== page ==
“POSTMODERN IDENTITY” by T. Ravichandran: New study of John Barth, Thomas Pynchon and the postmodern (with my Foreword)

"POSTMODERN IDENTITY" by T. Ravichandran: New study of John Barth, Thomas
Pynchon and the postmodern (with my Foreword)
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Now out in India is "Postmodern Identity" (Jaipur: RBSA Publishers, 2007,
hardback, xxxviii + 212 pp.), an important new study of postmodernism by Dr
T. Ravichandran of the Department of Humanities and Social Sciences at the
Indian Institute of Technology in Kanpur. The book includes a long foreword
(pp. i-xxxi) by myself, in which I endeavour to place this very able study
of two major living US novelists in a more general context of postmodernism
and globalisation.
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The full text of the foreword is on-line at:

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Description of the book:
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"Postmodernism is reckoned to be the most complex and amorphous of all
literary trends. Even its sceptics, who secretly wish for an
unresurrectable death of Postmodernism, grudgingly accept the fact that
Postmodernism has a deeply penetrating and over-arching presence in the
contemporary literary scenario and the critical and heuristic potential of
its practices and theories are far from being exhausted. Paradoxically, in
spite of its global impact, it appears to be the most abused and
misunderstood of all literary phenomena. In this context, Postmodern
Identity illuminates the concept of Postmodernism by endeavouring to fix
its identity in relation to the novels of two of the central postmodern
proponents, namely, John Barth and Thomas Pynchon. The book explains the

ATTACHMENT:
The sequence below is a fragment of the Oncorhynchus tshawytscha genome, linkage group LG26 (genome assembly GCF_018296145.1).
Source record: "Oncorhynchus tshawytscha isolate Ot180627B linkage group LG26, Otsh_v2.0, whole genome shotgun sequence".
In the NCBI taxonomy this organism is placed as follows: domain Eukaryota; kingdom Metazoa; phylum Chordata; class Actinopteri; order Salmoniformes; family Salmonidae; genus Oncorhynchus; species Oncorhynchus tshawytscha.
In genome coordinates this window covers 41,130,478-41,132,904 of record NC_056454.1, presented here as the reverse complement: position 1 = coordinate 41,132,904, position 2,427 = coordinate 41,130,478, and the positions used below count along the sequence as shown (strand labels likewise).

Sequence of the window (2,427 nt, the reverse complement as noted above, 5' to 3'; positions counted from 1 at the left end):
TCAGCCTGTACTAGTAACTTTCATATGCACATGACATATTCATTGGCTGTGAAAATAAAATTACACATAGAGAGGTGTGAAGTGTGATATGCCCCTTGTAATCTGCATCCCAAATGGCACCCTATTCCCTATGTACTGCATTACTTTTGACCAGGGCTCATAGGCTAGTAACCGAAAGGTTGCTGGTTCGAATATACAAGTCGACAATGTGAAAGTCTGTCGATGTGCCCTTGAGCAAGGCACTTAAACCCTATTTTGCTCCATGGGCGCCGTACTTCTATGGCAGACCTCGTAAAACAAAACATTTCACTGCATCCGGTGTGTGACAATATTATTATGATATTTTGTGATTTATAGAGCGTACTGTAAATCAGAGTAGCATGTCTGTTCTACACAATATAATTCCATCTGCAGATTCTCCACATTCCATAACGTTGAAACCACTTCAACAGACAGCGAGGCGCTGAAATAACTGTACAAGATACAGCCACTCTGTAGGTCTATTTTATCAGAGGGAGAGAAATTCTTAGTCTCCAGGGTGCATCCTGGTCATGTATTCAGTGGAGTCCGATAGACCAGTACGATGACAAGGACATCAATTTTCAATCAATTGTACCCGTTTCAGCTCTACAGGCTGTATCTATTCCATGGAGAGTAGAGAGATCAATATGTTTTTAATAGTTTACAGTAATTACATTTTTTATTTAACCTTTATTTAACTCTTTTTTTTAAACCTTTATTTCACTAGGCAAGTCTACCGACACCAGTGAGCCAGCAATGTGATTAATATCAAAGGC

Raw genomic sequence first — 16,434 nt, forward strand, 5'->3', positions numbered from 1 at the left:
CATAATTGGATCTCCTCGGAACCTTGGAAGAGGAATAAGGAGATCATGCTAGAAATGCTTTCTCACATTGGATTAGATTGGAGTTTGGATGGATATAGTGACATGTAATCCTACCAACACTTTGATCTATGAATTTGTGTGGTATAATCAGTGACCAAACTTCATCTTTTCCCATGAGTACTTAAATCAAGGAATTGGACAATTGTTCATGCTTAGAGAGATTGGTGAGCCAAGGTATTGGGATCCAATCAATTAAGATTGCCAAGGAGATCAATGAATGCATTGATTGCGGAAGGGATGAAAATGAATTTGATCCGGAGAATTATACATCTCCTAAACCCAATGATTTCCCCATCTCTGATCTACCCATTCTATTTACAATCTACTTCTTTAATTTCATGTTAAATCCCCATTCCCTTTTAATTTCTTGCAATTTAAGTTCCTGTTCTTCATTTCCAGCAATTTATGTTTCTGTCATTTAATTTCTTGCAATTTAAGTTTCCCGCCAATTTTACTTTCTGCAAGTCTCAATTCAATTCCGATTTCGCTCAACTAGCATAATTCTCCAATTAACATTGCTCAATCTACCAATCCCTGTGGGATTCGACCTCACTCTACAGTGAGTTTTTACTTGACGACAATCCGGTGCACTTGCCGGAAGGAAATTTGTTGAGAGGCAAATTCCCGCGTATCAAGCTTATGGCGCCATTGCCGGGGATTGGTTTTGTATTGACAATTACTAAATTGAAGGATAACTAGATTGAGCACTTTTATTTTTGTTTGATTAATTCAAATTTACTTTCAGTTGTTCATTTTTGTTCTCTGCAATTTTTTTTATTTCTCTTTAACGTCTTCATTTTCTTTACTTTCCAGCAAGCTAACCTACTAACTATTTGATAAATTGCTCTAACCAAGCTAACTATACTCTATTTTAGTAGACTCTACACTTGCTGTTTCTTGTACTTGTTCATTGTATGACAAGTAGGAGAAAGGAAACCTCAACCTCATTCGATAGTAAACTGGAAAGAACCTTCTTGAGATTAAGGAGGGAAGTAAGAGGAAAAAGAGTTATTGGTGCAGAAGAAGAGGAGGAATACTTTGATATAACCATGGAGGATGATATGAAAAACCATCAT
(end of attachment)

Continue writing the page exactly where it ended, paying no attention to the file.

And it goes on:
apparent evasiveness of the postmodern phenomenon in the light of its
semantic and historical instability; its love-hate affinity with modernism;
its deconstructionalist irreverence for centre and hierarchy resulting in a
self-reflexive parody of reality; and finally, its approach towards reality
as a fictionalized version. Among the pluriversions of Postmodernism, the
versions of Barth and Pynchon are studied particularly to explicate the
oneness they exhibit in their concern for the theme of fluidity of
identity. Towards expressing the postmodern fragmentation, these writers
disseminate identity in terms of nameless, characterless anonymity;
ailments in relation to pathology; remedies pertaining to control systems;
dismemberment owing to deflated myths and reversal of identity-quests
because of their deteleological textual basis."
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Extract from my foreword:
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"Dr. Ravichandran has expounded and tabulated the different elements in the
earlier work of Barth and Pynchon that may best be considered
representative of identifying what is postmodernism. . . . If the
postmodern mode transforms narrative into a Borgesian garden of forking
paths, then what the reader new to the game needs most is a map. . . . If
we apply Jameson’s method to literary criticism in relation to postmodern
works, we may conclude that Ravichandran, in this book, offers us such a
cognitive map of the postmodernist text—a map enabling the reader to
successfully navigate the complexities of the new mode of writing. . . . As
the reader will discover, the critical exposition offered of the parallel
universes of the two writers is remarkable both for its theoretical sweep
and its attention to textual detail."

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